William Niskanen: Pioneer in Public Choice

October 26, 2011

Cato informs us of the very sad news that Bill Niskanen has passed away. While he served in many roles, including chair of Reagan’s Council of Economic Advisors, he is best known among economists as an early contributor to public choice, which is the application of the economic way of thinking to political behavior.

Prior to public choice, modern economists treated government as a black box. The role of economists had been reduced to identifying market failure and offering a government solution, however, without any regard to government failure. Niskanen, and a small group of researchers including James Buchanan and Gordon Tullock, set about to change that. Among other accomplishments, Niskanen developed one of the standard models of bureaucracy, in which the main goal of bureaucrats is to maximize their budget.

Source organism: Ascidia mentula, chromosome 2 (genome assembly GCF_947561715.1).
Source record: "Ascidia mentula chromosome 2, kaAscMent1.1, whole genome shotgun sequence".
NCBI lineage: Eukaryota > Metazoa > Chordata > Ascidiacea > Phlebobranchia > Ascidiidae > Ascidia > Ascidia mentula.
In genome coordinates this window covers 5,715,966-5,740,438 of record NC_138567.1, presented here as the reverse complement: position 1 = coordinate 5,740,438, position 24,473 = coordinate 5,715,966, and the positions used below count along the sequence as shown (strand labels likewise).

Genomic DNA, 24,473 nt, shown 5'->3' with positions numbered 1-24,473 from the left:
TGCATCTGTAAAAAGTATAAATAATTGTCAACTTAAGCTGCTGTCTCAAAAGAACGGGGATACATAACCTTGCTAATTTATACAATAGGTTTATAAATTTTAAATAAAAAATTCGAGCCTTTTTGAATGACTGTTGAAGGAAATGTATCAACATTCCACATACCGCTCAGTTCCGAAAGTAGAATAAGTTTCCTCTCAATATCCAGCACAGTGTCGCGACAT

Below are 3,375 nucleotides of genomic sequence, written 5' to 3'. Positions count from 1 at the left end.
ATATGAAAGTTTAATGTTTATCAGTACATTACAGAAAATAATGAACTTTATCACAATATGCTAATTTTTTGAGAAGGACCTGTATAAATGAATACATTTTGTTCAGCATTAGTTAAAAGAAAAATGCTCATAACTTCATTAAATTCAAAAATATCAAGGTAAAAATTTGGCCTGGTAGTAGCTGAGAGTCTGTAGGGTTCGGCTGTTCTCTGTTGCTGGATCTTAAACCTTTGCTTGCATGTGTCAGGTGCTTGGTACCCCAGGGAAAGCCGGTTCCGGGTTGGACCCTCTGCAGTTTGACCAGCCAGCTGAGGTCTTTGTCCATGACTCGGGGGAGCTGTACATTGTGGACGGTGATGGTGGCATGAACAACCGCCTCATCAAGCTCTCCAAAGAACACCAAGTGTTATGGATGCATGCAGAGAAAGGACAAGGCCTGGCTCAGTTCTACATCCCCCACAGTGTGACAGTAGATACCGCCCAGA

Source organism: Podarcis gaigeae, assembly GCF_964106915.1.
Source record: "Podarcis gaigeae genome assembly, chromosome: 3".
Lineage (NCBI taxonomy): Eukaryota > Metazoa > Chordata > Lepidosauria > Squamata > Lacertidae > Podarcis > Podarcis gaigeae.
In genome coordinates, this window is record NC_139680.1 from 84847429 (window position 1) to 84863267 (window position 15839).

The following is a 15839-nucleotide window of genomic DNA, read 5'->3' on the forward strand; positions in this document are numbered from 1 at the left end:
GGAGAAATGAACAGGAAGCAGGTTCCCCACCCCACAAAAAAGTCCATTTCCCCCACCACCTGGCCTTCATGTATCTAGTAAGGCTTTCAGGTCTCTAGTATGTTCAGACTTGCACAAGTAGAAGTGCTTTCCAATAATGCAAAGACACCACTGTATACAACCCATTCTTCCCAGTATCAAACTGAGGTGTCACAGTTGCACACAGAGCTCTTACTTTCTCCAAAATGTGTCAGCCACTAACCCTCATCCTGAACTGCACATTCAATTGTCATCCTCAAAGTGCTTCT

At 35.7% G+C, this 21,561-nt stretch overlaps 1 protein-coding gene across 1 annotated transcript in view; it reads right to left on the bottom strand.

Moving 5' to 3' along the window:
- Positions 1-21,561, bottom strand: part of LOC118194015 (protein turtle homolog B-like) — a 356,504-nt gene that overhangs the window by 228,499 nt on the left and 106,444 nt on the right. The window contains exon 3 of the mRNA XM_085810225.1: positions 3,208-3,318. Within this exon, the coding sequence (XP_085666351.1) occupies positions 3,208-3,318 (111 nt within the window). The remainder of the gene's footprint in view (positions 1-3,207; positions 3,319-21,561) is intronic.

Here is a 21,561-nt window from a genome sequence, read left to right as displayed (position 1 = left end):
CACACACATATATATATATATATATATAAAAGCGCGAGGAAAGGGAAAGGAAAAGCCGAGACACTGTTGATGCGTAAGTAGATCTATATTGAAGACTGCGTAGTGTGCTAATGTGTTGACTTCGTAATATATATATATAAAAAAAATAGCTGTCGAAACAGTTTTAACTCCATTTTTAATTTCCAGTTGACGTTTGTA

The following is from an article that Bill wrote for the Tax Foundation in 1971, regarding the incoherence of the federal budget process:

“Governments, however, do not face the conditions that make the economic calculus and good accounts relevant to a business firm. There is no objective valuation of the output or measurement of profits. In addition, there is no frequent objective indication of the overall performance. A government, in effect, is a non-profit monopoly that provides services to its members at a zero price, is financed by lump-sum charges, and makes its budget decisions on the basis of information about cash disbursements and the anticipated vote of the members. New methods for government budgetary choices, to be valuable, should focus on these unique characteristics of government.”


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